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Wheel loss – the facts

Wheel detachment from vehicles, particularly heavy commercial vehicles, continues to be a major cause of concern for operators and is widely recognised as a global issue.

When a wheel becomes detached from a moving commercial vehicle, it has the potential to accelerate to speeds of up to 150 km/h. This has been likened by academics to a bouncing bomb, reaching a height of up to 50 metres before potentially colliding with other vehicles or road users at an equivalent force of around 10 tonnes.

 

The Risks
Current solutions
Common reasons why wheel fixings fail

The result of such an incident carries multiple risks for the vehicle operator, including but not limited to:

  • loss of life
  • damage to other vehicles, buildings or street furniture
  • damage to company reputation and possible court proceedings
  • legal costs & settlements
  • roadside prohibitions
  • implications to OCRS scores and earned recognition status
  • vehicle recovery costs
  • vehicle downtime
  • increased insurance premiums
  • loss of revenue/profit

But how often do such incidents occur? In 2006 the Transport Research Laboratory (TRL) report into wheel loss on commercial vehicles, published for the Department for Transport (DfT), estimated that the typical annual frequency of wheel fixing problems in the UK alone stands at:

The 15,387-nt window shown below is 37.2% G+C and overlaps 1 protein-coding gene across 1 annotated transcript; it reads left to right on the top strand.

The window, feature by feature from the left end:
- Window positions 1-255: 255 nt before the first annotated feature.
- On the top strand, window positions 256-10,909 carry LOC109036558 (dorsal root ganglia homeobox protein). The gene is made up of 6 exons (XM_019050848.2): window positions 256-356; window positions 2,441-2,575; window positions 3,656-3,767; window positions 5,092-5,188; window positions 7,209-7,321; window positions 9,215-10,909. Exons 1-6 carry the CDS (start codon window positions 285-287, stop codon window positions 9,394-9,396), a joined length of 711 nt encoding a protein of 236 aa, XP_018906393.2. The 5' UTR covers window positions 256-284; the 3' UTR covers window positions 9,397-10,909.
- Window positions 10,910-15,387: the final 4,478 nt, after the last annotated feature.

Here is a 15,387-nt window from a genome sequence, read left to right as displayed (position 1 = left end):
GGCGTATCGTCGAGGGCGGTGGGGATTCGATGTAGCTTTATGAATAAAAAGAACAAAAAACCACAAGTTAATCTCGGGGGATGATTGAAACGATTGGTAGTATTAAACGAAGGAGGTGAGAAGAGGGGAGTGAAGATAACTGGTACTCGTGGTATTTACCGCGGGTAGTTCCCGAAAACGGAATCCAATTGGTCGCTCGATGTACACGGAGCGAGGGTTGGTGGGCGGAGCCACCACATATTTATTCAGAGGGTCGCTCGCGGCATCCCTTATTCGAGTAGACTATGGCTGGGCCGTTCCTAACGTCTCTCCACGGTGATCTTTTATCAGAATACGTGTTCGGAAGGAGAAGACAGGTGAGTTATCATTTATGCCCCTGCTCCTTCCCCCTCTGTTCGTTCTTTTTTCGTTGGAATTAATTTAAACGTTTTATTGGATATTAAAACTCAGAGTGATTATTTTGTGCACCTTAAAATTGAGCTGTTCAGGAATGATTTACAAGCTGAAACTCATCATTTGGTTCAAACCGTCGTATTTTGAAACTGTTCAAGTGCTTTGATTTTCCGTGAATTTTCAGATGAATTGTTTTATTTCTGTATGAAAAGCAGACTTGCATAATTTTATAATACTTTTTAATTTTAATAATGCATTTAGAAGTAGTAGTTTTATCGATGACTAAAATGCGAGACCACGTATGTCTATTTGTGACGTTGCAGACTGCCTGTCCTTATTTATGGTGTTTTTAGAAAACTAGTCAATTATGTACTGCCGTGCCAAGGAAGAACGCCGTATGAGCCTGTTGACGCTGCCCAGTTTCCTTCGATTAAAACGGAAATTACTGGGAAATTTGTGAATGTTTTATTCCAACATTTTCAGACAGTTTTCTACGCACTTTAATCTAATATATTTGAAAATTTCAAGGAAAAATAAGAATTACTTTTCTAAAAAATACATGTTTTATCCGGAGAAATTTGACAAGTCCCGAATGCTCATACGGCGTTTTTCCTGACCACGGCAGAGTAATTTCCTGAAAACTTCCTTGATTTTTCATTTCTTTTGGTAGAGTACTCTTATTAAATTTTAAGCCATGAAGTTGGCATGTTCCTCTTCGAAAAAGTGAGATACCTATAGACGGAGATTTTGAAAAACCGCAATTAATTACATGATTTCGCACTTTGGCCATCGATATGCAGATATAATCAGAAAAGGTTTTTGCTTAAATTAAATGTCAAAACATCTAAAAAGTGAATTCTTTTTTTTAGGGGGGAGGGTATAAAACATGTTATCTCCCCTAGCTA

• between 7,500 and 11,000 wheel fixing defects
  • between 150 and 400 wheel detachments
  • between 50 and 134 resulting in damage only accidents
  • between 10 and 27 resulting in injury accidents
  • between 3 and 7 fatal accidents

There has been considerable research and investigative work on this subject over many years, and despite efforts to raise awareness of this issue – and the countless mechanical devices on the market – wheel detachment has remained a problem.

Loose wheel nut indicators are small pointed tags, usually made of fluorescent plastic, commonly fixed to lug nuts of large vehicle wheels. The tag rotates with the nut, so that if the nut becomes loose, it shifts noticeably out of alignment with other tags. If too many lug nuts are loosened, the wheel can detach.

But these systems have a major flaw – they rely on the driver identifying the loose nuts before setting off. If the driver forgets the inspection, or if the wheel loosens during a journey, the driver may not realise until it’s too late.

What’s more, if nuts are not tightened correctly or the studs or nuts break, the driver will be unaware whilst travelling at speed – which can potentially lead to wheel loss occurring even with these mechanical devices fitted.

Wheel loss can also occur with kerbing (a regular occurrence in the bus and multi-drop urban distribution sector). If the torque wrench used to tighten nuts is out of calibration or stud fatigue occurs, it can also trigger a wheel loss accident.